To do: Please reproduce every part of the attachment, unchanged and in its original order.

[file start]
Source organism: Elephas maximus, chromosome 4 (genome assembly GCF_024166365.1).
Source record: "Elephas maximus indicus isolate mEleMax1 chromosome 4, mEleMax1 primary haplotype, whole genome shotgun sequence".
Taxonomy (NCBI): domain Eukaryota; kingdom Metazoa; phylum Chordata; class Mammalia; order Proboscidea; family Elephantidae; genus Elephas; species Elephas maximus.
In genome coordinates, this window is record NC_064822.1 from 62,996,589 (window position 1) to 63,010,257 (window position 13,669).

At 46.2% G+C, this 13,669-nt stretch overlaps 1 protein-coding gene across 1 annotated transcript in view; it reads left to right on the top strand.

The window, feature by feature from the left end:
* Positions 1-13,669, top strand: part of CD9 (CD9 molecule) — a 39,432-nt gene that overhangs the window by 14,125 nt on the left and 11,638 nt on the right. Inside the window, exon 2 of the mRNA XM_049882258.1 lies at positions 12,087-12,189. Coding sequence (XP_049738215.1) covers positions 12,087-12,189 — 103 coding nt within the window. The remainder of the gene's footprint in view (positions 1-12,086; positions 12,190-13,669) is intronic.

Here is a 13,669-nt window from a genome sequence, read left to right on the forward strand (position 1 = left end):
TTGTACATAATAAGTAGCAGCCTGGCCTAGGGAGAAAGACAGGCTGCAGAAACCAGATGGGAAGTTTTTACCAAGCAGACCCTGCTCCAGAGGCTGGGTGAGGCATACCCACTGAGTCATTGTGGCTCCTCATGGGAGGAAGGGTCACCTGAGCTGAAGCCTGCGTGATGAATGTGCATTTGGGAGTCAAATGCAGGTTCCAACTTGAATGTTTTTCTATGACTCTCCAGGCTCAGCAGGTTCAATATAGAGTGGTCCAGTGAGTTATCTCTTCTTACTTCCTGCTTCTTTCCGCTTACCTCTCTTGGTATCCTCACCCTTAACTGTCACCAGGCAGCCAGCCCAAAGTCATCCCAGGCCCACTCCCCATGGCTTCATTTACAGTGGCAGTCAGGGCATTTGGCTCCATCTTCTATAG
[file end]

Source organism: Elephas maximus, chromosome 4 (genome assembly GCF_024166365.1).
Source record: "Elephas maximus indicus isolate mEleMax1 chromosome 4, mEleMax1 primary haplotype, whole genome shotgun sequence".
Taxonomy (NCBI): domain Eukaryota; kingdom Metazoa; phylum Chordata; class Mammalia; order Proboscidea; family Elephantidae; genus Elephas; species Elephas maximus.
In genome coordinates, this window is record NC_064822.1 from 62,996,589 (window position 1) to 63,010,257 (window position 13,669).

At 46.2% G+C, this 13,669-nt stretch overlaps 1 protein-coding gene across 1 annotated transcript in view; it reads left to right on the top strand.

The window, feature by feature from the left end:
* Positions 1-13,669, top strand: part of CD9 (CD9 molecule) — a 39,432-nt gene that overhangs the window by 14,125 nt on the left and 11,638 nt on the right. Inside the window, exon 2 of the mRNA XM_049882258.1 lies at positions 12,087-12,189. Coding sequence (XP_049738215.1) covers positions 12,087-12,189 — 103 coding nt within the window. The remainder of the gene's footprint in view (positions 1-12,086; positions 12,190-13,669) is intronic.

Here is a 13,669-nt window from a genome sequence, read left to right on the forward strand (position 1 = left end):
TTGTACATAATAAGTAGCAGCCTGGCCTAGGGAGAAAGACAGGCTGCAGAAACCAGATGGGAAGTTTTTACCAAGCAGACCCTGCTCCAGAGGCTGGGTGAGGCATACCCACTGAGTCATTGTGGCTCCTCATGGGAGGAAGGGTCACCTGAGCTGAAGCCTGCGTGATGAATGTGCATTTGGGAGTCAAATGCAGGTTCCAACTTGAATGTTTTTCTATGACTCTCCAGGCTCAGCAGGTTCAATATAGAGTGGTCCAGTGAGTTATCTCTTCTTACTTCCTGCTTCTTTCCGCTTACCTCTCTTGGTATCCTCACCCTTAACTGTCACCAGGCAGCCAGCCCAAAGTCATCCCAGGCCCACTCCCCATGGCTTCATTTACAGTGGCAGTCAGGGCATTTGGCTCCATCTTCTATAG